As far too many companies victimized by data breaches can attest, we are in a “blame the victim” environment, where the breach victim is treated like an accessory to the crime. Time and time again, Congress, regulators, the courts and the media treat victim companies as if they are guilty until proven innocent, or rather “negligent until proven reasonable.”
What does leadership mean to you? We all have our own ideas about what it means to be a good leader. For example, some people think leadership means guiding others to complete a particular task, while others believe it means motivating the members of your team to be their best selves. But while the definitions may vary, the general sentiments remain the same: leaders are people who know how to achieve goals and inspire people along the way.
According to frequent headlines in the press, cybersecurity is an issue that has seized the attention of corporate boards and the executives who report to them. The reality is probably more nuanced. Although the largest companies in some sectors are engaged in extensive risk management efforts, the broader business community in the middle market remains at best uneven in its response, says Matthew F. Prewitt, partner with law firm Schiff Hardin in Chicago, chair of Schiff Hardin’s data security and privacy team and co-chair of the trade secrets and employee mobility team.
Want happy employees? It’s more than the occasional catered office lunch. It’s providing an environment where employees can be productive, collaborate with colleagues and find creative ways to power through their to-do lists. Mobile devices play a primary role in this movement, but so have the widespread adoption of public and private cloud applications, which have provided workers access to their files, and each other, anywhere, anytime and from any device.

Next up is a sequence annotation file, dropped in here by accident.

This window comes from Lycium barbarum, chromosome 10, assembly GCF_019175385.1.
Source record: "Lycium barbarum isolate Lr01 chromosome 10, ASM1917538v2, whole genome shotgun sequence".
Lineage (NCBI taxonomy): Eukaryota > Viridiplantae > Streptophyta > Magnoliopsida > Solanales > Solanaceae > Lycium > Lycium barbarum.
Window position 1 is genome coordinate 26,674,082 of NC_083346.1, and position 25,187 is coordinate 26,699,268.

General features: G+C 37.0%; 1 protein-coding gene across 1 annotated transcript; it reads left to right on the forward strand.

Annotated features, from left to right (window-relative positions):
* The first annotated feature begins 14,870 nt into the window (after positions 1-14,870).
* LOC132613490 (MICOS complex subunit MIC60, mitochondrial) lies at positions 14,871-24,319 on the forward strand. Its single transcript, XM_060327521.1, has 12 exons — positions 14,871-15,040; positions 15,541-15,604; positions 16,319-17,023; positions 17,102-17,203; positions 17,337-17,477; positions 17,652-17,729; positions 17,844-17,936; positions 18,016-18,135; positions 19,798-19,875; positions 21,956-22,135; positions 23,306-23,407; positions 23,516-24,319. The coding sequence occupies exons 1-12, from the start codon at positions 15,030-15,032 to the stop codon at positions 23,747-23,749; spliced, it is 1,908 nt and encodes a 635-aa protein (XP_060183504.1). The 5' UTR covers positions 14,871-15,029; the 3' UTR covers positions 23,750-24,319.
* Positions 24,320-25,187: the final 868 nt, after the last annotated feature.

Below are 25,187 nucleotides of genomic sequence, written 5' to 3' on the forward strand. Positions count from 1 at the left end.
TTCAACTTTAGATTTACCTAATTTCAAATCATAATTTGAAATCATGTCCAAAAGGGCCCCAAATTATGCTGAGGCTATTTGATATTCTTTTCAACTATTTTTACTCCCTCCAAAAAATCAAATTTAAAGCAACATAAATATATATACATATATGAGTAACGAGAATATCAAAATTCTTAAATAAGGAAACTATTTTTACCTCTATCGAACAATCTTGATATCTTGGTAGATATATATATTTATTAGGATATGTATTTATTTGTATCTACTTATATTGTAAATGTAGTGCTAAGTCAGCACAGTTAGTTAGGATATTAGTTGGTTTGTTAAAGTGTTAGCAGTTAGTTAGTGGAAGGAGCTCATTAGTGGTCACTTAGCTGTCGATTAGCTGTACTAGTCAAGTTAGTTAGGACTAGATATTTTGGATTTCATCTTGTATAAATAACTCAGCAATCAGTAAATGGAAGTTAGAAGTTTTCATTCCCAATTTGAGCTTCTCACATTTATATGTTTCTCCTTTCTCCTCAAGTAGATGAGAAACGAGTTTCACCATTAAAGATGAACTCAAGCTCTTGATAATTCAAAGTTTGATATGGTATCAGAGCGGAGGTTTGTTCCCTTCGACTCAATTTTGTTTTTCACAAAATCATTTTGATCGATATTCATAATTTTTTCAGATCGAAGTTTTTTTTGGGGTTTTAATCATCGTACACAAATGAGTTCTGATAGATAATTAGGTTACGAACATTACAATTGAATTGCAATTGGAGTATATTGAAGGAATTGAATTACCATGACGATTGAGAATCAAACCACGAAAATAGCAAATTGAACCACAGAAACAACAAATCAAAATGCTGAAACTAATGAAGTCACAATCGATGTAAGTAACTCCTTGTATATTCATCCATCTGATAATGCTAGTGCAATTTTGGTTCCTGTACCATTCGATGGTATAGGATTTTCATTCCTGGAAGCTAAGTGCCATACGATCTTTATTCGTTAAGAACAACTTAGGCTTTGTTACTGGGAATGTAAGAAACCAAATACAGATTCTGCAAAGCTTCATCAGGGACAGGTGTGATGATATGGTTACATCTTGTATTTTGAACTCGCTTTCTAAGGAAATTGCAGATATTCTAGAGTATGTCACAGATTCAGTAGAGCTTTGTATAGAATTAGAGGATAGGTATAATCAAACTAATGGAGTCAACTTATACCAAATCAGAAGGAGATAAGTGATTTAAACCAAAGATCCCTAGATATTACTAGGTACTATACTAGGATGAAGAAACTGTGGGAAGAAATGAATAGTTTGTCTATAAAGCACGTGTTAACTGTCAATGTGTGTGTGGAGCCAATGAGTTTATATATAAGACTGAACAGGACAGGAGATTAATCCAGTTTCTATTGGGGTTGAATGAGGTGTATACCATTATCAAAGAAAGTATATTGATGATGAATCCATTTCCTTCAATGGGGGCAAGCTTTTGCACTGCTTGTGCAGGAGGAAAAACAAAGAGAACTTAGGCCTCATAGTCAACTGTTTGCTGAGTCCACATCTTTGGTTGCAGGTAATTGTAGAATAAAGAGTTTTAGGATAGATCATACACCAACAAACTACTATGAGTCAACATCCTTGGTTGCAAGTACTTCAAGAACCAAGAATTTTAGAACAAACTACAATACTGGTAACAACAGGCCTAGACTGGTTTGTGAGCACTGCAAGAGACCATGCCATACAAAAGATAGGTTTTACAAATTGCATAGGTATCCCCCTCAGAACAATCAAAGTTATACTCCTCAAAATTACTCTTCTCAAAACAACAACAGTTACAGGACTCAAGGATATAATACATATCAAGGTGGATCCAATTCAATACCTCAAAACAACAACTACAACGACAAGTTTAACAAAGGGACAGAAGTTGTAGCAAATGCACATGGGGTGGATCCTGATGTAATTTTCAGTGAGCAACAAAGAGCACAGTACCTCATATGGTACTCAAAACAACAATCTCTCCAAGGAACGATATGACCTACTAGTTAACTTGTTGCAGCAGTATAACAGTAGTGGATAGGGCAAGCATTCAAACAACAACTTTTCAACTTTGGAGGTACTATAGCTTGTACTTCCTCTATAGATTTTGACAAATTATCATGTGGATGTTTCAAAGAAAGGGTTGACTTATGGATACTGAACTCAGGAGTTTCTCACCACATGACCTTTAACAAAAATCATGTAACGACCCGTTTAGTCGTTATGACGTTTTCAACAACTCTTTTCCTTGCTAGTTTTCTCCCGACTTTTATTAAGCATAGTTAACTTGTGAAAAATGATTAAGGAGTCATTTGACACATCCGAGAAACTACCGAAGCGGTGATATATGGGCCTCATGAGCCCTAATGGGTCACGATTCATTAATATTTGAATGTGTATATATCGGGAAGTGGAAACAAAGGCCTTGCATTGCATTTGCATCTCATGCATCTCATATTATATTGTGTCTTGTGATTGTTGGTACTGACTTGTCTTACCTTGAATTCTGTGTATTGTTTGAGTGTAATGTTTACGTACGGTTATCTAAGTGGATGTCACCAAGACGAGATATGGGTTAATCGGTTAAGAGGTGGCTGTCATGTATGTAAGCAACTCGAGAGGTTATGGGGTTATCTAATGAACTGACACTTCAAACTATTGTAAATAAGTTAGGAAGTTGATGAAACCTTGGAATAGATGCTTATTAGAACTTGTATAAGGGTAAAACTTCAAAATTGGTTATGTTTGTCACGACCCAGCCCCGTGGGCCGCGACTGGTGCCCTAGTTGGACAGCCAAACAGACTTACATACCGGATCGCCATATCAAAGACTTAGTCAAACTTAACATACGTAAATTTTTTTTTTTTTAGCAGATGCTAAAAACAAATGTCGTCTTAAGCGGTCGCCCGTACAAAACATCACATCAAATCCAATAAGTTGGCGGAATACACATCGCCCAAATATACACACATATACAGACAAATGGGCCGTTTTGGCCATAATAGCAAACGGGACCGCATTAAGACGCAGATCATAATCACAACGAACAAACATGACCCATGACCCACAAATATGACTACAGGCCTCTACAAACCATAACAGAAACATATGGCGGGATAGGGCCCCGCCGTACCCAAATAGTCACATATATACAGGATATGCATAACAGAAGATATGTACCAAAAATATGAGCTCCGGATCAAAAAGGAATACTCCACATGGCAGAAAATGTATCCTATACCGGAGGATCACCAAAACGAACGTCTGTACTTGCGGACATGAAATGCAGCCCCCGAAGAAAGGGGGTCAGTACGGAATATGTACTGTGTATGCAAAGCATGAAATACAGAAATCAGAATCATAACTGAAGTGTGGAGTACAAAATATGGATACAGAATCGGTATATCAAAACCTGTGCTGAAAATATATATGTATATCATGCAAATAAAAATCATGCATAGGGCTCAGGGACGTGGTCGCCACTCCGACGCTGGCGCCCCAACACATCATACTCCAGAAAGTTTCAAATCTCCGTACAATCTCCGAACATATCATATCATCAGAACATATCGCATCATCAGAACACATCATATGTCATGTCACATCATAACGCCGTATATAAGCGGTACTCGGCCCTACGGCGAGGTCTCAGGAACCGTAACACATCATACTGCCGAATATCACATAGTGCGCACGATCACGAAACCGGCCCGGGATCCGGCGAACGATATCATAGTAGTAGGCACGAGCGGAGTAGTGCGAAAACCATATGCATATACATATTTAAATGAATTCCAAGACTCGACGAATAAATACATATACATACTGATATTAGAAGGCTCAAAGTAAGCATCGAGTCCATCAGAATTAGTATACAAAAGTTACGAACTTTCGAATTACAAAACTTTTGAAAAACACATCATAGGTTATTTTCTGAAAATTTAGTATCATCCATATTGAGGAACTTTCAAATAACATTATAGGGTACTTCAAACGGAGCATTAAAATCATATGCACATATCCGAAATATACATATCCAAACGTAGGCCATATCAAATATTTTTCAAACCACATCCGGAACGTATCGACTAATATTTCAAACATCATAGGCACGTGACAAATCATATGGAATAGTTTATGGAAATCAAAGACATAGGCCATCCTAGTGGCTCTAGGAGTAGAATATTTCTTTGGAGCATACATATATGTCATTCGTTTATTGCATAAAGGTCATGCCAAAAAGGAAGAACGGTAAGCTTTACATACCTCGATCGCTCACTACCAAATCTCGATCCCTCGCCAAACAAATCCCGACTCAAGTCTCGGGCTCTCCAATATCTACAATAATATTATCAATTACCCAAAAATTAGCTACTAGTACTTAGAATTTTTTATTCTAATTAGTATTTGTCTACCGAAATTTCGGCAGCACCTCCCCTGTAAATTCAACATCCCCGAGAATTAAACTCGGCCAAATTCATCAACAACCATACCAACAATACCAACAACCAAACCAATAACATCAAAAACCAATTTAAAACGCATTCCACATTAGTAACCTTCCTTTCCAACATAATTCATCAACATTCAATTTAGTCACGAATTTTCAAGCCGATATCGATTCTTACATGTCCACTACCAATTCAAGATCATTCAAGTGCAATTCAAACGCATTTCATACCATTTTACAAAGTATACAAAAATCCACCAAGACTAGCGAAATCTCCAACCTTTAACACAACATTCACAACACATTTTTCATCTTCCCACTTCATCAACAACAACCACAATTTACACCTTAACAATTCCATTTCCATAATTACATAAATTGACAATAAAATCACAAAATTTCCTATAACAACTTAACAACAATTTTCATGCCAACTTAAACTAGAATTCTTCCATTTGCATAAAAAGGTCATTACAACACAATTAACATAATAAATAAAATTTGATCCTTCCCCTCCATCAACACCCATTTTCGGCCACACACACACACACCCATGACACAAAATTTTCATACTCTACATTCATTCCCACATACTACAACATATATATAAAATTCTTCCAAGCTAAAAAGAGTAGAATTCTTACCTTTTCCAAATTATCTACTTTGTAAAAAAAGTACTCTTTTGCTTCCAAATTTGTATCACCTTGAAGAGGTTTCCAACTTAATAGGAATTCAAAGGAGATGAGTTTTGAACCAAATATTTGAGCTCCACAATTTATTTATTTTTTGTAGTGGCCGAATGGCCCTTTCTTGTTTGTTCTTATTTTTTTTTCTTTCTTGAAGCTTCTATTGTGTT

Anew term starts today for Security magazine – the business publication that provides solutions for enabling and assuring business. I am proud to introduce Chris Ward as publisher of Security magazine, both print and online.
Tailgating is one of the most common and innocent security breaches – an employee opening a door and holding it open for others, visitors without badges, or the passive acceptance of a uniformed worker. The problem with these lax situations and common courtesy is that they open your building to undocumented and unauthorized entry by individuals who could intend harm to your property and employees.
Vanderbilt University has earned many distinctions, including Princeton Review’s top ranking for colleges with the happiest students. The school’s latest endeavor is taking the plunge and going mobile with access control.
There is a common plot line that underlies most of the breach stories in the news. Software written by bad guys gets into places on the corporate network where it shouldn’t be. It looks around, finds vulnerable systems, grabs valuable data and transmits it off the network. The term most commonly used to describe this behavior is Advanced Persistent Threat (APT).
Training videos can be both effective and fun if you have some imagination and are open to a different approach. The safety and security video that Kishwaukee College in Malta, Illinois, recently developed proves that point.
Global Security Operations Centers (GSOCs) are a valued necessity to support an enterprise’s global business goals and operations today, but building one requires buy-in, organization and insight from the enterprise’s internal and external customers, including its GSOC operators.